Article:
So should a noun actually be the same as the object itself?
This is more of a question about IF authoring systems in general, but I think it’s worthwhile to ask. I tend to use Inform 7, but every IF system thus far seems to share the same assumption, that being that the gender of the noun is equal to that of the object it represents. This holds true for English, for the most part, but in other languages it’s not.
In traditional maritime parlance, ships are considered female. Yet they are clearly nonliving objects. At any rate, suppose we X SHIP, then type BOARD HER. The result would differ depending on whether the ship object was defined as feminine or neuter. But it shouldn’t. Conceptually, when it comes things that are not adult humans, it is the noun that is gendered, not the actual object.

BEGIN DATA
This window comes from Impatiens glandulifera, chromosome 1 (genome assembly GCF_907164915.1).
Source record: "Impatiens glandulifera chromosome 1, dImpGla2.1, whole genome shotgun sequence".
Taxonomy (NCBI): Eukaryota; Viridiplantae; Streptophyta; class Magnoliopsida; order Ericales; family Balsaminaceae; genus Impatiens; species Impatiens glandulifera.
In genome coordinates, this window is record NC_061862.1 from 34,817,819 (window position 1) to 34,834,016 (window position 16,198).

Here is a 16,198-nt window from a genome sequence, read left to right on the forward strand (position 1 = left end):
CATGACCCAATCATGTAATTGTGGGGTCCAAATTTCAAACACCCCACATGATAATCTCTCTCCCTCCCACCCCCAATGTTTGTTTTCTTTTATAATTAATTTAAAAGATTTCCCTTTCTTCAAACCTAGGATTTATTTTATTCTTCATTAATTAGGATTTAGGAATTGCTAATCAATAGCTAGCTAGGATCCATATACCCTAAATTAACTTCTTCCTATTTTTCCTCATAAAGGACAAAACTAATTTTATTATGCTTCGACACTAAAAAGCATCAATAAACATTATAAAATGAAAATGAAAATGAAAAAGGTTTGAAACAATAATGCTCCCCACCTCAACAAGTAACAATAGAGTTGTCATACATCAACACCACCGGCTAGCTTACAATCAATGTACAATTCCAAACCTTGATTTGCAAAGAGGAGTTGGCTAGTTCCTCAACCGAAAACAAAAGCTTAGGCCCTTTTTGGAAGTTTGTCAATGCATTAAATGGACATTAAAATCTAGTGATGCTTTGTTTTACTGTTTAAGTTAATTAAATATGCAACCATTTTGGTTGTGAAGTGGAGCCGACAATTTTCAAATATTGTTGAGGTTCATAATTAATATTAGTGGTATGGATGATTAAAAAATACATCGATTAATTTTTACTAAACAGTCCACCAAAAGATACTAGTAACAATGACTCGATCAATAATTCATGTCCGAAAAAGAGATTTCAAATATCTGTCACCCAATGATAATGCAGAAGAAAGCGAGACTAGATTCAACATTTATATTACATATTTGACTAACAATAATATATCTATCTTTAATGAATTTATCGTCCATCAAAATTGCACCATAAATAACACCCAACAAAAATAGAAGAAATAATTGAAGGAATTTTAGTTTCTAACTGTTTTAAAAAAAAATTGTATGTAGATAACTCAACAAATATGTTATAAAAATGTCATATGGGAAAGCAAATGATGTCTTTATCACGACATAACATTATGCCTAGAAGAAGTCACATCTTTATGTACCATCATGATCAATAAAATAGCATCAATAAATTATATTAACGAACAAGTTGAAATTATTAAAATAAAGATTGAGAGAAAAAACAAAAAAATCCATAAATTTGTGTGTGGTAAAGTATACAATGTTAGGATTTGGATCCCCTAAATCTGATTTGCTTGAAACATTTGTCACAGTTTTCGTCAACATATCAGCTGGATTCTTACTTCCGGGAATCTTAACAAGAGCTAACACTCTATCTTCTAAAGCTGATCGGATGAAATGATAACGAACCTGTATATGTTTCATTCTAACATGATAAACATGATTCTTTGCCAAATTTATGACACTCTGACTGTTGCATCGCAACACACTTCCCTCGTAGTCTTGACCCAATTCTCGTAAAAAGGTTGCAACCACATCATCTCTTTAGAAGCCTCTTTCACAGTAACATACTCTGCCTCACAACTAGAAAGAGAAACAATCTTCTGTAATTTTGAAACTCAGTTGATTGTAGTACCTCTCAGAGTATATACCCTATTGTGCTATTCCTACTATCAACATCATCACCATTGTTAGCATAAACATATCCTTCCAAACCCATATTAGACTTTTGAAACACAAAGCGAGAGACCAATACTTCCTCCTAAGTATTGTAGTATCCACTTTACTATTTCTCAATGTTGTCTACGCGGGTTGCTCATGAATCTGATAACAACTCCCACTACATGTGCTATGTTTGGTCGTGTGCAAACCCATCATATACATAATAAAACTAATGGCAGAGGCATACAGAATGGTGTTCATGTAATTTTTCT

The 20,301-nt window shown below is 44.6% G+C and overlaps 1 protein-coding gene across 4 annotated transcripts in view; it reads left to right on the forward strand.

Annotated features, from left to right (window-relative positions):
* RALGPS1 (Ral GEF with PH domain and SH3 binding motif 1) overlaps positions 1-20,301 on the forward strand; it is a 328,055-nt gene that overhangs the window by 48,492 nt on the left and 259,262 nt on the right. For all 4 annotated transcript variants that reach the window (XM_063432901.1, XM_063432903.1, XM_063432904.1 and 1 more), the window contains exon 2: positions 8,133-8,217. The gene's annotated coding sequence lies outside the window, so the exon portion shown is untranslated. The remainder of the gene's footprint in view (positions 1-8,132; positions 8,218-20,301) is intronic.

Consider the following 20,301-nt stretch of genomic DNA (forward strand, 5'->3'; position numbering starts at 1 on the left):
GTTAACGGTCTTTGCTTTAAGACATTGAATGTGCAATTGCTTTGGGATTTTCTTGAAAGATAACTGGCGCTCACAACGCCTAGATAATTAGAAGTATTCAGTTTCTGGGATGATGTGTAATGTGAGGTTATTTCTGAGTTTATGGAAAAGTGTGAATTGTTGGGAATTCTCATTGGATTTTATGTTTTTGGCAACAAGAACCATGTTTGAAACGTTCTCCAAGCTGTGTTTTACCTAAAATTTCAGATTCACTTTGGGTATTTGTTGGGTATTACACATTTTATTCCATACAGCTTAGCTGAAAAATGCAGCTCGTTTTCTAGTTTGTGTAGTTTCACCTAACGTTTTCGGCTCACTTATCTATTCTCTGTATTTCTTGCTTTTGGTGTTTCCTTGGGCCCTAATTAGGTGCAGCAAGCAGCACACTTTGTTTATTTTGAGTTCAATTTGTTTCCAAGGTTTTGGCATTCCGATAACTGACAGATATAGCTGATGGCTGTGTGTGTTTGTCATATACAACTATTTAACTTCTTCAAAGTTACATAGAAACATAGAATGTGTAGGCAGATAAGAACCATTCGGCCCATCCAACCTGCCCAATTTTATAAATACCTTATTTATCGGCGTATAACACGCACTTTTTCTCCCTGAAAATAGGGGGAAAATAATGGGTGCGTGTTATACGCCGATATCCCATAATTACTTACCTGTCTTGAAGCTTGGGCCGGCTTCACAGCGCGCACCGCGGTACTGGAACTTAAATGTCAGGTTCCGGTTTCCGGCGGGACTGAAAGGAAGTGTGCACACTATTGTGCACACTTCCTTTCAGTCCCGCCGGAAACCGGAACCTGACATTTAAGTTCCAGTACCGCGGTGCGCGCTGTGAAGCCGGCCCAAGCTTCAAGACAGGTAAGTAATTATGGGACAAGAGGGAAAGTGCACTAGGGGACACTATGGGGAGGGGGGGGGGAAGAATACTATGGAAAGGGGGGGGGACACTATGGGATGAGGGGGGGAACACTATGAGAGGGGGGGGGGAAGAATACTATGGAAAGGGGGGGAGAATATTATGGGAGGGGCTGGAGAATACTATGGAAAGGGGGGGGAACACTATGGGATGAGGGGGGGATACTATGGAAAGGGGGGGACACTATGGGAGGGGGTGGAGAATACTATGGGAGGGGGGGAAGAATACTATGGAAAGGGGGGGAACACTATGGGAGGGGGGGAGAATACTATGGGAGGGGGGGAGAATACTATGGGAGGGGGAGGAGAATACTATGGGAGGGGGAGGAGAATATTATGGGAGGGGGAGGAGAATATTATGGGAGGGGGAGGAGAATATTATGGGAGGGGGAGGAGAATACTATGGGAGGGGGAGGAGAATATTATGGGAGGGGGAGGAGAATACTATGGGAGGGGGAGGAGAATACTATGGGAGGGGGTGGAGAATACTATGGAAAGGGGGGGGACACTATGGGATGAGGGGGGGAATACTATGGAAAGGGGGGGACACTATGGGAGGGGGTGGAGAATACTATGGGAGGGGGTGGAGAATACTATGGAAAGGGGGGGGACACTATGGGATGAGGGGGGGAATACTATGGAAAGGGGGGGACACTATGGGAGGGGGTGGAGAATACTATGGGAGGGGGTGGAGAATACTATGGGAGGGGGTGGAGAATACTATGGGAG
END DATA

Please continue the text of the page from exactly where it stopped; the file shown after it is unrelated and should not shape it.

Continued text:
In the English, that’s academic. But consider a language like German or Swedish, where you constantly run into situations like the child / das Kind / barnet contra the boy / der Junge / pojken. Wouldn’t it be more logical for the parser to be aware of that distinction and handle it sensibly than to go, “no, there’s clearly no ‘it’ in sight” because the object in question is defined as a ‘girl’?
What do you guys think?